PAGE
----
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“You can make anything by writing.” ― C.S. Lewis

Posts for Ariadne’s Second Year Category

A Two Year Letter to My Daughter

[previously in this series…]

Two years seems like such a short amount of time. It feels such an eternity, Ariadne, that we’ve had you with us. It’s hard to remember what life was like before you came along – I know your papa and I had many long years together, before you,  and that two years is only a drop in the hat of time we are all going to have together. But I have to keep pinching myself, thinking, has it been two years since my little baby was born, already? And then in the next moment, has it only been two years? Hasn’t it been a century of our little family, together?

A year ago, back when I was filled with New Mom Woe at the idea of my little baby turning a year old, not so baby anymore, growing, grown, practically a teenager already, college on the horizon – your aunties Emi and Lizzie told me, oh, but that one-year old age is such a fun age. It’s so great. They’re like little monkeys, they can play and explore but they still need mama, they’re still babies.

At the time, I didn’t believe them, or I didn’t want to believe them. I knew every age with you would be precious, unique in its own ways – but that baby stage is so magical. It’s so hard to let go of. It’s why we keep having babies, to try and reclaim that sweetness and that innocence and that magic, just one more time. I didn’t believe toddlerhood could be as magical as babydom – but it has been. Emi and Lizzie, of course, have been so right. One-into-two years old has been such a blessing and a joy with you, my darling.

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You are my little monkey girl, my little angel babe, my faerie mae. You are my goblin child, you are all sweetness and light. You are absolutely my bestest best friend, and I delight in our time together. Since you were born, you have given me this drive – this personal urging to be better and do better, and lately, that driven has manifested itself as a pull to be present. To see the world with wonder, as your eyes do – or to at least be open to it. To be as delighted watching Coco for the fortieth time, like you are – even if, from my perspective, I’m just delighted to be holding your plump little body, warm and fresh from the bath, your candy floss, baby-bird-wing-soft blonde hair still damp and drying in long strands down your back.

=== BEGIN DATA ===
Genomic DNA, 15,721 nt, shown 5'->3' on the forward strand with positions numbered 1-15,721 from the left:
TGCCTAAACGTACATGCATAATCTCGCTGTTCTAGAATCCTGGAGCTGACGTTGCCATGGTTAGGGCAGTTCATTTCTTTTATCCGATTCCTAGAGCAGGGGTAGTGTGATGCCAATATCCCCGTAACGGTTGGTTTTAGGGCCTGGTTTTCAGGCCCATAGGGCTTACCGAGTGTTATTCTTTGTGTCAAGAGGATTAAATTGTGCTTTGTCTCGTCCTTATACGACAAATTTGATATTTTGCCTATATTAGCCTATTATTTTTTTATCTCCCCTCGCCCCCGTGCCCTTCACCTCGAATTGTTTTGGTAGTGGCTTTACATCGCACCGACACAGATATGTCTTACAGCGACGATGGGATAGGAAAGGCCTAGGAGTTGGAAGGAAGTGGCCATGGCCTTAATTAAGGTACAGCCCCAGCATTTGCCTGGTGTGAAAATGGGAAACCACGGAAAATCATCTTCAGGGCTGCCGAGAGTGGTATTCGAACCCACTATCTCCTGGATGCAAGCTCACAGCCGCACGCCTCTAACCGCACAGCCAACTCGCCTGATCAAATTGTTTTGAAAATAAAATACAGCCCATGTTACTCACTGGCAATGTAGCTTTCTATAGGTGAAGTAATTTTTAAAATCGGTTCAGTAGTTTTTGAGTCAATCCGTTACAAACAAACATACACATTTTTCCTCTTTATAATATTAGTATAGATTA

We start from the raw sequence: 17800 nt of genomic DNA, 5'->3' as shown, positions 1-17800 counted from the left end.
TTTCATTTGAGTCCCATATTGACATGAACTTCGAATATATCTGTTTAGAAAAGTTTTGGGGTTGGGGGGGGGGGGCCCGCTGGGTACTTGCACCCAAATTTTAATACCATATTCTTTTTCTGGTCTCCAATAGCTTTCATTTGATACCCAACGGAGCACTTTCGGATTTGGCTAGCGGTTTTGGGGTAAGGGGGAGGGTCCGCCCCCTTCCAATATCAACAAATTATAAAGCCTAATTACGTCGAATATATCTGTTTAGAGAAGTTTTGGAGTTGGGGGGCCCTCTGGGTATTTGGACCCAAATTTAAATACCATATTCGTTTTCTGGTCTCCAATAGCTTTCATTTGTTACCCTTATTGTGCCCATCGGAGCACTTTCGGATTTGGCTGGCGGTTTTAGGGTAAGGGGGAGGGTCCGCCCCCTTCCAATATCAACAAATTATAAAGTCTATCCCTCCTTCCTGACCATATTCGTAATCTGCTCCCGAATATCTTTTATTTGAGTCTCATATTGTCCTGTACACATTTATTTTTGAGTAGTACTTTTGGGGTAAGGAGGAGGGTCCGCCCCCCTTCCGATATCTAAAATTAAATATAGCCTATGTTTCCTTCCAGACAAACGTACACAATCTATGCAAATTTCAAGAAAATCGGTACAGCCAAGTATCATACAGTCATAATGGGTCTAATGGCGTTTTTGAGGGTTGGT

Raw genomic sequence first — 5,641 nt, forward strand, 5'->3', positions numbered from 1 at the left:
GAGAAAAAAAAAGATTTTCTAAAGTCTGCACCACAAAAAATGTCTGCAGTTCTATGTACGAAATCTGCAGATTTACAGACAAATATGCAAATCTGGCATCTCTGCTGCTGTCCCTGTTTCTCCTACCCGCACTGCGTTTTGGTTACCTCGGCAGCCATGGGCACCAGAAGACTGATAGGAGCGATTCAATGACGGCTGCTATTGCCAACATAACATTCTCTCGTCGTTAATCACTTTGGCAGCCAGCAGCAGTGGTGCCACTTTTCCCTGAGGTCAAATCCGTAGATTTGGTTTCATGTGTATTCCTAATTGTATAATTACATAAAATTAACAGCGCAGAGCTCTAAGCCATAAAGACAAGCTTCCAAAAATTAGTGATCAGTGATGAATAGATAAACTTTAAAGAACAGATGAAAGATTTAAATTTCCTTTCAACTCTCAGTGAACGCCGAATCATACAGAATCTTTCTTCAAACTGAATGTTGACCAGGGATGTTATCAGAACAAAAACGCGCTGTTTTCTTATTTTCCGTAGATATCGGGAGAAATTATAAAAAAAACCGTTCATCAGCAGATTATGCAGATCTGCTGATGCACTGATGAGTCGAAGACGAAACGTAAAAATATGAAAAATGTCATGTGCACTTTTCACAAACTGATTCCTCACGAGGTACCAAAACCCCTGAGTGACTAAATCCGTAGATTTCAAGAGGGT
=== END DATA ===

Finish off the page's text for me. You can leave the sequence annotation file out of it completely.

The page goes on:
Thank you for all you have taught me, in the past two years. Thank you for reminding me that the Now is where we are meant to live, and not in the regrets of the Past, and not in the worries of the Future. Thank you for reminding me to slow down, that having a routine is good — but it’s not necessary to force ourselves to stick so strictly to a schedule. Thank you for refreshing my world view — for reminding me how magical it is to see new things. Thank you for helping me appreciate the sky and choo-choo trains and the feel of grass under our feet and the wind in our hair. Thank you for making me see lovely things about my own self — because I see the same things and admire them in you. Thank you for teaching me to love myself radically, even when that seems like the absolute hardest thing to do — because I want you to grow up loving yourself, and never be plagued with the self-doubt and body hate that troubles me and so many of my lady friends. Thank you for making me strong — thank you for being the reason I’m learning to make harder decisions, push to create boundaries or change situations. Thank you for being the reason I am trying to learn to be a fighter — so I can stand up for you, for us, for anyone vulnerable — and teach you to do the same. Thank you, above all, for the sweet love you bring to my daily life — thank you for the kisses, and the way you grasp my shirt like you cannot be parted from me, the way you light up and do a little dance-dance when you see me for the first time after a long time away. Thank you for needing me — at least right now, at this young age — as desperately as I need you. Thank you for the healing you have brought me, thank you for the peace I feel in my soul when I hold you in those quiet evenings.

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An 18-Month Letter to My Daughter

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[previously in this series…]

Dear Ariadne,

I told myself I wouldn’t have to write another letter to you until your second birthday. That seemed like a relief, at first—sometimes I am amazed at myself, managing to write a letter each month of your first year. I’m glad I did, it was worth the effort – already, once or twice, I have enjoyed going back and rereading, reminding myself what life with you was like at two months, at six, at nine. You have changed so quickly, the weeks and months fly by – and it’s nice to remember days when we just cuddled, or you sat still(!!) in my lap. But still – finding the time each month was difficult, making the effort to pull together words and phrases that remotely captured what it’s like to be your mom. I felt relieved to think I’d cut it down to once a year, a letter for each birthday.

And here we are – I’m writing you an 18 month, year-and-a-half letter.

I can’t help it! You, my darling Ari, are too fun and too silly and too loving and too precious not to take a few minutes to try and capture what life with you is like, right now. You’ve changed so much from 12 months, a year old – already, only 6 months later, I look at pictures of you from your first birthday, and think, she’s so little, her hair is so short compared to now, she’s changed so much, already!